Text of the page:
In Memory of Steve
Monday night, at my jazz gig at The Slipway, I was discussing an upcoming absence of mine, and inquiring with the guys in the band about a sub. Steve Grover’s name came up as a possibility as a sub, but guitar player Dave said “I think I heard he’s struggling with cancer.” That’s the first time I heard such a thing.
In 1990, I was a Jazz and Contemporary Music major at the University of Maine, Augusta. The jazz program there was highly regarded at the time; it was where players went who couldn’t afford Berklee. I, of course, couldn’t afford Berklee, so UMA made a good choice. It was affordable, a fine school, and only an hour away from my parent’s house, so I could live at home. So I did. And Steve Grover was my drum instructor.
So intense was that music instruction that the one hour weekly lesson actually counted as two credit hours. I learned so much from Steve in that one semester, it’s unreal. So much of who I am as a jazz player came directly from Steve. I took jazz band in high school, and studied drums privately, but not really JAZZ drumming. That all came from Steve. Steve taught me the hemiola. Steve taught me independence, and comping. Steve beat alternating sticking into my head. He taught me how to count out loud by insisting that I do it–something I try to get MY students to do. And it was Steve that realized I’d been playing my right and left flams backwards for years! He made me go back and re-learn them–something that was very hard to do. All this stuff from Steve.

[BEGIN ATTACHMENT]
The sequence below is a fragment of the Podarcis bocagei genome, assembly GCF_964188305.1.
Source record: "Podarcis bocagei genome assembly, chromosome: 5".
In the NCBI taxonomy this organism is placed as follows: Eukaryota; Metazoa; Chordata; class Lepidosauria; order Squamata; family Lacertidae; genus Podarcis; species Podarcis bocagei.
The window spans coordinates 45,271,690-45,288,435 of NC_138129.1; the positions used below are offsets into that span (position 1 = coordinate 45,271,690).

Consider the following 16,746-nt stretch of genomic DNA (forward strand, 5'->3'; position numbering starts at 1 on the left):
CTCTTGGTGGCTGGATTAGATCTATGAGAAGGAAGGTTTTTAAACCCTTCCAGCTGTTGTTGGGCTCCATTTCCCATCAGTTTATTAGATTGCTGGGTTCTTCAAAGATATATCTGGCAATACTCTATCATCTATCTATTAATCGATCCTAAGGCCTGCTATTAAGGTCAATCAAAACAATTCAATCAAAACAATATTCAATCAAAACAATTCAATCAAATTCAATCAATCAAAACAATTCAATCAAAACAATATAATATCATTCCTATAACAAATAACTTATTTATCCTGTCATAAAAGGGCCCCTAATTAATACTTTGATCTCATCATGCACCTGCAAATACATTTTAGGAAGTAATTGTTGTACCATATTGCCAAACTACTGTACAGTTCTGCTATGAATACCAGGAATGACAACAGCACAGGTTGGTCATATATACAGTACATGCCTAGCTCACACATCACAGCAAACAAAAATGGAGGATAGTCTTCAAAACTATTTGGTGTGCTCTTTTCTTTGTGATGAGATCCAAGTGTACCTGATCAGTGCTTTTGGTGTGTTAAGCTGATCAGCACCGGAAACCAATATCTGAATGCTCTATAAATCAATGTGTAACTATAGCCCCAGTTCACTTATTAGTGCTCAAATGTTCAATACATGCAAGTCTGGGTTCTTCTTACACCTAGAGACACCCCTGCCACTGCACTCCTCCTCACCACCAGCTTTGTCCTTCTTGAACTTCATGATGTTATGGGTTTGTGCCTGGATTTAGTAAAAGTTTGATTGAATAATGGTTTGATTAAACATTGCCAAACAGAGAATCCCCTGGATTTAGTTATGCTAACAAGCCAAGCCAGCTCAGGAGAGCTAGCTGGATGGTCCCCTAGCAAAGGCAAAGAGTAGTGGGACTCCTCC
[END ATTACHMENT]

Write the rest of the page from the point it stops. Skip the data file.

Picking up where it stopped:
Wednesday night, two days after the initial news that Steve might be sick, I see a note from a mutual friend and trumpet player on Facebook. Steve’s in hospice. Hospice?! As I read down through the comments, I see “Steve’s taken a turn for the worse. He’s not in hospice. He’s in the hospital. He’s not expected to ever come out.”
Last night, just before 6pm, I was just about to start another gig, when I took a quick glance on Facebook. Steve died. Rest in peace Steve. You made a difference in my playing, and you made a difference in me.